St. Cloud State coach Bob Motzko was a student assistant under Herbie in 1987. One of his better players is freshman winger Jonny Brodzinski, whose dad, Mike, was St. Cloud State's captain in '86-87.
Any good stories from that year? Everybody has a good Herbie story.
Jonny laughed: “He would bring my dad out in the hallway and chew him out, but he'd leave the doorway cracked so the entire team could hear.”
The Penguins' hockey operations department is a living, breathing testament to U.S. college hockey, starting with GM Ray Shero (St. Lawrence) and coach Dan Bylsma (Bowling Green).
Before Shero, Craig Patrick ran the Penguins. He'd been an assistant under Herbie with the Miracle on Ice team and later hired Herbie and Badger Bob into the Penguins organization (at different times, of course).
In the end, you have to believe Badger Bob and Herbie would have gotten along this weekend, if only for the awards ceremony.
“Certainly, they could have had a wonderful conversation about their families and talked hockey,” said Mark Johnson, who starred on the '80 Olympic team. “The room would have been full of people — and they would have had fun watching.”
Joe Starkey co-hosts a show 2 to 6 p.m. weekdays on 93.7 “The Fan.” His columns appear Thursdays and Sundays. Reach him at email@example.com.
Show commenting policy
TribLive commenting policy
You are solely responsible for your comments and by using TribLive.com you agree to our Terms of Service.
We moderate comments. Our goal is to provide substantive commentary for a general readership. By screening submissions, we provide a space where readers can share intelligent and informed commentary that enhances the quality of our news and information.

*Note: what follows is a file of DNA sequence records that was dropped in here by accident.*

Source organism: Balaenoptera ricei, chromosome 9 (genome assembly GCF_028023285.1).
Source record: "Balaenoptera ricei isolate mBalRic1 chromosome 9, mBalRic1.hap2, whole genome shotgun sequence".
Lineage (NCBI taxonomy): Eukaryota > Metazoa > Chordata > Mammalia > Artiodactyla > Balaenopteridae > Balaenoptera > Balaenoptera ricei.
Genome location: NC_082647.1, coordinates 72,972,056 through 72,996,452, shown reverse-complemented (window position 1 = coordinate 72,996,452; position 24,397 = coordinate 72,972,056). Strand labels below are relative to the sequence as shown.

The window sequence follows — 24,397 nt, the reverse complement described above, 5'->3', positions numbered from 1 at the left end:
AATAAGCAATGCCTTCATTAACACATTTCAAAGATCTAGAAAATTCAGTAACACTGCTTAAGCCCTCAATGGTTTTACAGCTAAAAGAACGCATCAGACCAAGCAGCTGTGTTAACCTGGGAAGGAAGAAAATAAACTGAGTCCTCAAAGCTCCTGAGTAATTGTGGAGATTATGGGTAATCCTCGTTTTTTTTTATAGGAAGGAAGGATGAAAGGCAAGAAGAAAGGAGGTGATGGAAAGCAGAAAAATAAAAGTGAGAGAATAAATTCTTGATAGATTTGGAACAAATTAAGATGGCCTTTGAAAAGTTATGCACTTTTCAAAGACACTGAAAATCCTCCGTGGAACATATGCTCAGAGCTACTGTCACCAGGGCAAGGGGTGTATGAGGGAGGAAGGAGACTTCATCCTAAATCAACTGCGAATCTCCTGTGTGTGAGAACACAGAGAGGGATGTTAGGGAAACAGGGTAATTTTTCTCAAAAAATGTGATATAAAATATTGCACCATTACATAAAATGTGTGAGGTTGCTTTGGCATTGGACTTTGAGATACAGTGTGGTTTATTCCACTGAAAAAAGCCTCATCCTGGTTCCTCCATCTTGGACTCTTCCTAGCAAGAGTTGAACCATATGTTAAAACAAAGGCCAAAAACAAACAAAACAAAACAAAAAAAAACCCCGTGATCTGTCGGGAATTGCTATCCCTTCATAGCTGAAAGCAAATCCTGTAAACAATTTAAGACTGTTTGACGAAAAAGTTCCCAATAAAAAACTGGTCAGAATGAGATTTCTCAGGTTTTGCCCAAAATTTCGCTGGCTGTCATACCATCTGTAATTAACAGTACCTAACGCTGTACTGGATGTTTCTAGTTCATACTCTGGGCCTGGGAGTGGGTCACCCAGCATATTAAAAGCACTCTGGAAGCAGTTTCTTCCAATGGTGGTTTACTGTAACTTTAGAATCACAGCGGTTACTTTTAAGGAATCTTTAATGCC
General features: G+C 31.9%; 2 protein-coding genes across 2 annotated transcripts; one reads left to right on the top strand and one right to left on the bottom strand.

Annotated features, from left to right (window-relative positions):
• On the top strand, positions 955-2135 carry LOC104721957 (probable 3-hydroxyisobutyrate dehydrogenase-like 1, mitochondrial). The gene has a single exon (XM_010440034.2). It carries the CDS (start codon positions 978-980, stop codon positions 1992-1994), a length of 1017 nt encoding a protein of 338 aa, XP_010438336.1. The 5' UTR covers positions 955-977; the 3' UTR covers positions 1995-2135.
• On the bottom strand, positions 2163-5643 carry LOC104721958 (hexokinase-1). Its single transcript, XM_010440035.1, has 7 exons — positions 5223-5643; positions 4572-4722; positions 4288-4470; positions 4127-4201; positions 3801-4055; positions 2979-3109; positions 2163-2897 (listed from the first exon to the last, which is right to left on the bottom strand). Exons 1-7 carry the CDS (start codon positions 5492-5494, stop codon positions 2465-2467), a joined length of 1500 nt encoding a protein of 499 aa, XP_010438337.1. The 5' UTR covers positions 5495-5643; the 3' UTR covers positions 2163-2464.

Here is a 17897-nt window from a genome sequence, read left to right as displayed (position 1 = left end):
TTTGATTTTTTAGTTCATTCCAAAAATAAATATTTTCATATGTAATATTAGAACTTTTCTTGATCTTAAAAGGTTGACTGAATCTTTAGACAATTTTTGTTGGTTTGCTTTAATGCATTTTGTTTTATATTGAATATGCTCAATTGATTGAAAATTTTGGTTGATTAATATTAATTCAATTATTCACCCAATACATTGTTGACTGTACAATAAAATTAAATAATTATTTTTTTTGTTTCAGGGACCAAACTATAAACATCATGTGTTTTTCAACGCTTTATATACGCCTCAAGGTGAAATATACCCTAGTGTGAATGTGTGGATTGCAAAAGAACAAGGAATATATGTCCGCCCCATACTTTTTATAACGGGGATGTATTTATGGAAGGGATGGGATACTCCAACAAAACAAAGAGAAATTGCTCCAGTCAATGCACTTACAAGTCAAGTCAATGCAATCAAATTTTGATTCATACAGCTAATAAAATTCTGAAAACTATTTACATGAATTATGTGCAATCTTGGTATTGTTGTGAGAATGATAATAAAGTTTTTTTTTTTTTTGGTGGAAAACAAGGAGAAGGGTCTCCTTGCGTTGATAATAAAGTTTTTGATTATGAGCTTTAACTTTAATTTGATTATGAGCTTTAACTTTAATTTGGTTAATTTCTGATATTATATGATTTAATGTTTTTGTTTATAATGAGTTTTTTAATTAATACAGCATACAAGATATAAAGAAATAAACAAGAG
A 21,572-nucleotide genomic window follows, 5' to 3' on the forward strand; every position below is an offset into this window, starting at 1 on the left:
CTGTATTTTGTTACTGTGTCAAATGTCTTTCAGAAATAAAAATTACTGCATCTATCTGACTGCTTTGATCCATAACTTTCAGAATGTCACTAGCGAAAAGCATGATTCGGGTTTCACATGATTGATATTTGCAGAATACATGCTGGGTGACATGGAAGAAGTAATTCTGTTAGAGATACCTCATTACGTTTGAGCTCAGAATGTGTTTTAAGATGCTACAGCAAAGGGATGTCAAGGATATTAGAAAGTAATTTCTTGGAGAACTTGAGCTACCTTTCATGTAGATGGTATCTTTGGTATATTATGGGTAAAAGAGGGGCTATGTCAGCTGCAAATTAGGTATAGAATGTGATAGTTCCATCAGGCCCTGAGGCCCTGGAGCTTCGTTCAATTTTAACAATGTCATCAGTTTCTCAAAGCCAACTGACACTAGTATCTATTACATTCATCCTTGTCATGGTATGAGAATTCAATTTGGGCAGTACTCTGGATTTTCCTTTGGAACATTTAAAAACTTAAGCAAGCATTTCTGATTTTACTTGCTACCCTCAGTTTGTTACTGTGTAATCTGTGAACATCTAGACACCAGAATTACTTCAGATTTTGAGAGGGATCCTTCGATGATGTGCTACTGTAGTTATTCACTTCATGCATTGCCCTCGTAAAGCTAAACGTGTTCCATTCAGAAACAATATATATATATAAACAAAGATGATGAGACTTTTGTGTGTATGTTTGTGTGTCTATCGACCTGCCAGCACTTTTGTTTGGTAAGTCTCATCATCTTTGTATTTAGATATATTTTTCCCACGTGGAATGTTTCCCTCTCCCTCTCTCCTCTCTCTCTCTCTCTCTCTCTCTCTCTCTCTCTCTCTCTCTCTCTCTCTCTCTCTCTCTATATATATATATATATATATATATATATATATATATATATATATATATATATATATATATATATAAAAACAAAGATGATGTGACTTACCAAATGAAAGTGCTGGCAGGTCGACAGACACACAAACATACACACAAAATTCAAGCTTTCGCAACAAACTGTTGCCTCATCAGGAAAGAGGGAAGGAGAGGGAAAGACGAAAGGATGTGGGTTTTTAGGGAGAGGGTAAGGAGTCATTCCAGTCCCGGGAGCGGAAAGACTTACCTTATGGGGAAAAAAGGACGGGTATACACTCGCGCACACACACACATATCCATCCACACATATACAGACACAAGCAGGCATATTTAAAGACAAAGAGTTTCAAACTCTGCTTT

While most comments will be posted if they are on-topic and not abusive, moderating decisions are subjective. We will make them as carefully and consistently as we can. Because of the volume of reader comments, we cannot review individual moderation decisions with readers.
We value thoughtful comments representing a range of views that make their point quickly and politely. We make an effort to protect discussions from repeated comments either by the same reader or different readers.
We follow the same standards for taste as the daily newspaper. A few things we won't tolerate: personal attacks, obscenity, vulgarity, profanity (including expletives and letters followed by dashes), commercial promotion, impersonations, incoherence, proselytizing and SHOUTING. Don't include URLs to Web sites.
We do not edit comments. They are either approved or deleted. We reserve the right to edit a comment that is quoted or excerpted in an article. In this case, we may fix spelling and punctuation.
We welcome strong opinions and criticism of our work, but we don't want comments to become bogged down with discussions of our policies and we will moderate accordingly.
We appreciate it when readers and people quoted in articles or blog posts point out errors of fact or emphasis and will investigate all assertions. But these suggestions should be sent via e-mail. To avoid distracting other readers, we won't publish comments that suggest a correction. Instead, corrections will be made in a blog post or in an article.
- Chiefs game-plan play that suits speedy rookie Thomas’ talents
- Penguins notebook: Memorable night for Pouliot, Trocheck
- Agriculture prospects envisioned in Cuba
- Energy sector adjusts to global oil plummet
- Pair of NYC officers killed in ambush shooting
- Steelers notebook: Bell says he’s prepared to test Chiefs defense
- 2014 Valley News Dispatch football all-stars
- Pittsburgh police break up customer fights over Air Jordan 11 shoes
- Pitt survives Oakland’s upset bid with 81-77 overtime victory
- ‘Staff Pick’ is golden ticket on Kickstarter
- Licensing boards increase fees to cover costs that include investigations